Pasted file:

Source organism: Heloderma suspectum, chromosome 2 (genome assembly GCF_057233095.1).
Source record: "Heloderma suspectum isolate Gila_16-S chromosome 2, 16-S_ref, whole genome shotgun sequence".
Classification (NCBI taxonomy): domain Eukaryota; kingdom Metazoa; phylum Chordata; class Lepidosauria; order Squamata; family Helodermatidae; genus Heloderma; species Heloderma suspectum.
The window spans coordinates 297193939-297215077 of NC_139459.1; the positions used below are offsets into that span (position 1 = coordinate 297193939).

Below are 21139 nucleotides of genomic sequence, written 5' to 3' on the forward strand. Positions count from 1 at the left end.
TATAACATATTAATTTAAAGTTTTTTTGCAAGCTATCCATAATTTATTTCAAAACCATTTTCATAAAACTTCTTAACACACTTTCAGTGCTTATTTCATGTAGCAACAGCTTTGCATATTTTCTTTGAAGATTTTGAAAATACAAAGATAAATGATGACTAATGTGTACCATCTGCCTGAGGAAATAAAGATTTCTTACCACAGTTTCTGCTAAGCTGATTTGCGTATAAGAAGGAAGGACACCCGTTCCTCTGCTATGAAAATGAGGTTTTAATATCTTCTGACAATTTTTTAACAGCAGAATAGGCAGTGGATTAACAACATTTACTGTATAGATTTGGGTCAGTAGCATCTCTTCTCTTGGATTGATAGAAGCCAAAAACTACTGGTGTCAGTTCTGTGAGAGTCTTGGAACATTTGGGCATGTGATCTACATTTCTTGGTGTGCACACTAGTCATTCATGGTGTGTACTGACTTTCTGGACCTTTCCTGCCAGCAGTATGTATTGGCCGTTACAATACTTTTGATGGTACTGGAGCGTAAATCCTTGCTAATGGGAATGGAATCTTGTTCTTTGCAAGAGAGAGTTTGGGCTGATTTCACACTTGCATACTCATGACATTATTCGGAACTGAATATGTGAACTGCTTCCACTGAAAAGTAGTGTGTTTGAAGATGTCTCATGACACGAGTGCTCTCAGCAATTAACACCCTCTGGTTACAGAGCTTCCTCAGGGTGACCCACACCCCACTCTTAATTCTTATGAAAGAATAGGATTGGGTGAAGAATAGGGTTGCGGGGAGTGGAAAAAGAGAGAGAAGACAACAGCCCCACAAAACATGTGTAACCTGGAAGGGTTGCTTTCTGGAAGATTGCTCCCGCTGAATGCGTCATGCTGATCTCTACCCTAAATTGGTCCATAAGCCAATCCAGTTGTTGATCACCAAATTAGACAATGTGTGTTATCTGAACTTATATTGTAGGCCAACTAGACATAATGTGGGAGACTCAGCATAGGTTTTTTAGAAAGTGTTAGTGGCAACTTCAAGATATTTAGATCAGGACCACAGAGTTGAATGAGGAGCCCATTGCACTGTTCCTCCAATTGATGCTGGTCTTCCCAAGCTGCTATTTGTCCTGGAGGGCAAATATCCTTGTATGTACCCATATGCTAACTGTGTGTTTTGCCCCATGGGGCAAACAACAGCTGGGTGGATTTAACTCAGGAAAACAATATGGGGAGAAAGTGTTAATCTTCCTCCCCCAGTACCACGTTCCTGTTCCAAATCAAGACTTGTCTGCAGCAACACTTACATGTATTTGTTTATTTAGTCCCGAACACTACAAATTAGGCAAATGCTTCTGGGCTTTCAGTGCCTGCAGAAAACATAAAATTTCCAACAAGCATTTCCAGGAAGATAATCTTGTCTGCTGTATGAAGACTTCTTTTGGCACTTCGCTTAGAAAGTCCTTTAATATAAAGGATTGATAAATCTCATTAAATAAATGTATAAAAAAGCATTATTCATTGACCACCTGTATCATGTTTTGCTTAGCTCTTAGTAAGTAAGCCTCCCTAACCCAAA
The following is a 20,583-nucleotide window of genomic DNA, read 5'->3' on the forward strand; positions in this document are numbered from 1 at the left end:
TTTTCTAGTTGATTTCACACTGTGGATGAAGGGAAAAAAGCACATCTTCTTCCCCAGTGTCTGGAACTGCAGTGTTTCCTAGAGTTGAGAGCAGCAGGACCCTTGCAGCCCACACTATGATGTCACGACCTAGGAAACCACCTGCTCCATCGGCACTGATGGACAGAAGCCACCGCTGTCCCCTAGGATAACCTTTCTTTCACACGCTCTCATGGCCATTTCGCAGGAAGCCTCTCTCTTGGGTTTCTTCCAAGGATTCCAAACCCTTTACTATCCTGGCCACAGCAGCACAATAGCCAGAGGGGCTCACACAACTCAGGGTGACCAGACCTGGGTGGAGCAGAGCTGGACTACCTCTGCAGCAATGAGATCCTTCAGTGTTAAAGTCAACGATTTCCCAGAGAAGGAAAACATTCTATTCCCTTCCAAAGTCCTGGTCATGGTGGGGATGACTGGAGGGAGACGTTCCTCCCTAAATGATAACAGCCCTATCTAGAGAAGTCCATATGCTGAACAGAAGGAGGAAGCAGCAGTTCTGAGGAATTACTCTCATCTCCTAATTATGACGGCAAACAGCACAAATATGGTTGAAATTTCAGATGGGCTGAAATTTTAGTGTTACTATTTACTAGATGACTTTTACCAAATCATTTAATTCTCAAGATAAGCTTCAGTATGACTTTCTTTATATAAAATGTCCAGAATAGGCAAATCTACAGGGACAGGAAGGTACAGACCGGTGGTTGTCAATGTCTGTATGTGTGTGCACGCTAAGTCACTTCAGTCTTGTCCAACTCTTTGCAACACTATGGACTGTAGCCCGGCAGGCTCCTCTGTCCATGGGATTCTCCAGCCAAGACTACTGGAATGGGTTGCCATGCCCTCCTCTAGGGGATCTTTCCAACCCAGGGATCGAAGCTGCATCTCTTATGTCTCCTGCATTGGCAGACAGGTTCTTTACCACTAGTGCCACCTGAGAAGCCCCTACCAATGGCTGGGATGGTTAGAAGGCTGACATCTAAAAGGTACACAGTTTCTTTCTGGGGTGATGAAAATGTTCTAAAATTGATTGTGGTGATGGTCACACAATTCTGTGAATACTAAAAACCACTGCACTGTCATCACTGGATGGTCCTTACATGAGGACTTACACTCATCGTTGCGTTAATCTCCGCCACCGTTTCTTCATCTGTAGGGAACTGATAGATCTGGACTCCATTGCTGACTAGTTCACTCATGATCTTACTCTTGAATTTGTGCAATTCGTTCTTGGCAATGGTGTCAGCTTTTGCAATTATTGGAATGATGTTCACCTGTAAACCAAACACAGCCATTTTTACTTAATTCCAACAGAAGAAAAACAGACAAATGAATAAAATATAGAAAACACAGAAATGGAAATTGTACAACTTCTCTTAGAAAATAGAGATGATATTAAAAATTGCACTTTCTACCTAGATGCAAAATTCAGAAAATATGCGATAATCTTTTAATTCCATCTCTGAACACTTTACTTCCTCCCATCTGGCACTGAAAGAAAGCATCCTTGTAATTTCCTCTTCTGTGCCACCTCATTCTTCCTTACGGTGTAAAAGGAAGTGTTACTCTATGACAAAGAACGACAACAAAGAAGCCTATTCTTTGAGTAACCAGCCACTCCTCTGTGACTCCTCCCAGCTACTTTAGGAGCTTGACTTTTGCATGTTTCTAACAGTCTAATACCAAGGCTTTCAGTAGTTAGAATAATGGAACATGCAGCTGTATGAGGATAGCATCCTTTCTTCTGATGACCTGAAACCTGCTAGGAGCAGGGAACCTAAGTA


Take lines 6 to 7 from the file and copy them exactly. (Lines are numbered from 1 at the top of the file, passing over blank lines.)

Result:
TATAACATATTAATTTAAAGTTTTTTTGCAAGCTATCCATAATTTATTTCAAAACCATTTTCATAAAACTTCTTAACACACTTTCAGTGCTTATTTCATGTAGCAACAGCTTTGCATATTTTCTTTGAAGATTTTGAAAATACAAAGATAAATGATGACTAATGTGTACCATCTGCCTGAGGAAATAAAGATTTCTTACCACAGTTTCTGCTAAGCTGATTTGCGTATAAGAAGGAAGGACACCCGTTCCTCTGCTATGAAAATGAGGTTTTAATATCTTCTGACAATTTTTTAACAGCAGAATAGGCAGTGGATTAACAACATTTACTGTATAGATTTGGGTCAGTAGCATCTCTTCTCTTGGATTGATAGAAGCCAAAAACTACTGGTGTCAGTTCTGTGAGAGTCTTGGAACATTTGGGCATGTGATCTACATTTCTTGGTGTGCACACTAGTCATTCATGGTGTGTACTGACTTTCTGGACCTTTCCTGCCAGCAGTATGTATTGGCCGTTACAATACTTTTGATGGTACTGGAGCGTAAATCCTTGCTAATGGGAATGGAATCTTGTTCTTTGCAAGAGAGAGTTTGGGCTGATTTCACACTTGCATACTCATGACATTATTCGGAACTGAATATGTGAACTGCTTCCACTGAAAAGTAGTGTGTTTGAAGATGTCTCATGACACGAGTGCTCTCAGCAATTAACACCCTCTGGTTACAGAGCTTCCTCAGGGTGACCCACACCCCACTCTTAATTCTTATGAAAGAATAGGATTGGGTGAAGAATAGGGTTGCGGGGAGTGGAAAAAGAGAGAGAAGACAACAGCCCCACAAAACATGTGTAACCTGGAAGGGTTGCTTTCTGGAAGATTGCTCCCGCTGAATGCGTCATGCTGATCTCTACCCTAAATTGGTCCATAAGCCAATCCAGTTGTTGATCACCAAATTAGACAATGTGTGTTATCTGAACTTATATTGTAGGCCAACTAGACATAATGTGGGAGACTCAGCATAGGTTTTTTAGAAAGTGTTAGTGGCAACTTCAAGATATTTAGATCAGGACCACAGAGTTGAATGAGGAGCCCATTGCACTGTTCCTCCAATTGATGCTGGTCTTCCCAAGCTGCTATTTGTCCTGGAGGGCAAATATCCTTGTATGTACCCATATGCTAACTGTGTGTTTTGCCCCATGGGGCAAACAACAGCTGGGTGGATTTAACTCAGGAAAACAATATGGGGAGAAAGTGTTAATCTTCCTCCCCCAGTACCACGTTCCTGTTCCAAATCAAGACTTGTCTGCAGCAACACTTACATGTATTTGTTTATTTAGTCCCGAACACTACAAATTAGGCAAATGCTTCTGGGCTTTCAGTGCCTGCAGAAAACATAAAATTTCCAACAAGCATTTCCAGGAAGATAATCTTGTCTGCTGTATGAAGACTTCTTTTGGCACTTCGCTTAGAAAGTCCTTTAATATAAAGGATTGATAAATCTCATTAAATAAATGTATAAAAAAGCATTATTCATTGACCACCTGTATCATGTTTTGCTTAGCTCTTAGTAAGTAAGCCTCCCTAACCCAAA
The following is a 20,583-nucleotide window of genomic DNA, read 5'->3' on the forward strand; positions in this document are numbered from 1 at the left end: